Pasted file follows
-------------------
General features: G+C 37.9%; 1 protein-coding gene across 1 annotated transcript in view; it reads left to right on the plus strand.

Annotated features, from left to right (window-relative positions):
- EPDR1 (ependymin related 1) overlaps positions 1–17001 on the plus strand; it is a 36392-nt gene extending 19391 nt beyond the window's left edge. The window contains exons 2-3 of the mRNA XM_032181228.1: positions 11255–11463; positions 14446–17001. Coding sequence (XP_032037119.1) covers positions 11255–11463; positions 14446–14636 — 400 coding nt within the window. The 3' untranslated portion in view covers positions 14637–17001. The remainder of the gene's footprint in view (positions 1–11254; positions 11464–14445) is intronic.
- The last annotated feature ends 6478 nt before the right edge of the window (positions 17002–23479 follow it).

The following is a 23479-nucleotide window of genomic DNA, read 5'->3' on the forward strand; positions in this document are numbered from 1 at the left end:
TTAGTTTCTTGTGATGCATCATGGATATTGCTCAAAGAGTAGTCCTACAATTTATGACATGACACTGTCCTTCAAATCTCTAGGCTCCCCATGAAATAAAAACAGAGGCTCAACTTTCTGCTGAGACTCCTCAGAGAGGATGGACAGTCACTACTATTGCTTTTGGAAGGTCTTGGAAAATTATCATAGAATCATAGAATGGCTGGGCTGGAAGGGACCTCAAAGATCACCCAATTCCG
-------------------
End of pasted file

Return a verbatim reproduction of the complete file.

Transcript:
General features: G+C 37.9%; 1 protein-coding gene across 1 annotated transcript in view; it reads left to right on the plus strand.

Annotated features, from left to right (window-relative positions):
- EPDR1 (ependymin related 1) overlaps positions 1–17001 on the plus strand; it is a 36392-nt gene extending 19391 nt beyond the window's left edge. The window contains exons 2-3 of the mRNA XM_032181228.1: positions 11255–11463; positions 14446–17001. Coding sequence (XP_032037119.1) covers positions 11255–11463; positions 14446–14636 — 400 coding nt within the window. The 3' untranslated portion in view covers positions 14637–17001. The remainder of the gene's footprint in view (positions 1–11254; positions 11464–14445) is intronic.
- The last annotated feature ends 6478 nt before the right edge of the window (positions 17002–23479 follow it).

The following is a 23479-nucleotide window of genomic DNA, read 5'->3' on the forward strand; positions in this document are numbered from 1 at the left end:
TTAGTTTCTTGTGATGCATCATGGATATTGCTCAAAGAGTAGTCCTACAATTTATGACATGACACTGTCCTTCAAATCTCTAGGCTCCCCATGAAATAAAAACAGAGGCTCAACTTTCTGCTGAGACTCCTCAGAGAGGATGGACAGTCACTACTATTGCTTTTGGAAGGTCTTGGAAAATTATCATAGAATCATAGAATGGCTGGGCTGGAAGGGACCTCAAAGATCACCCAATTCCG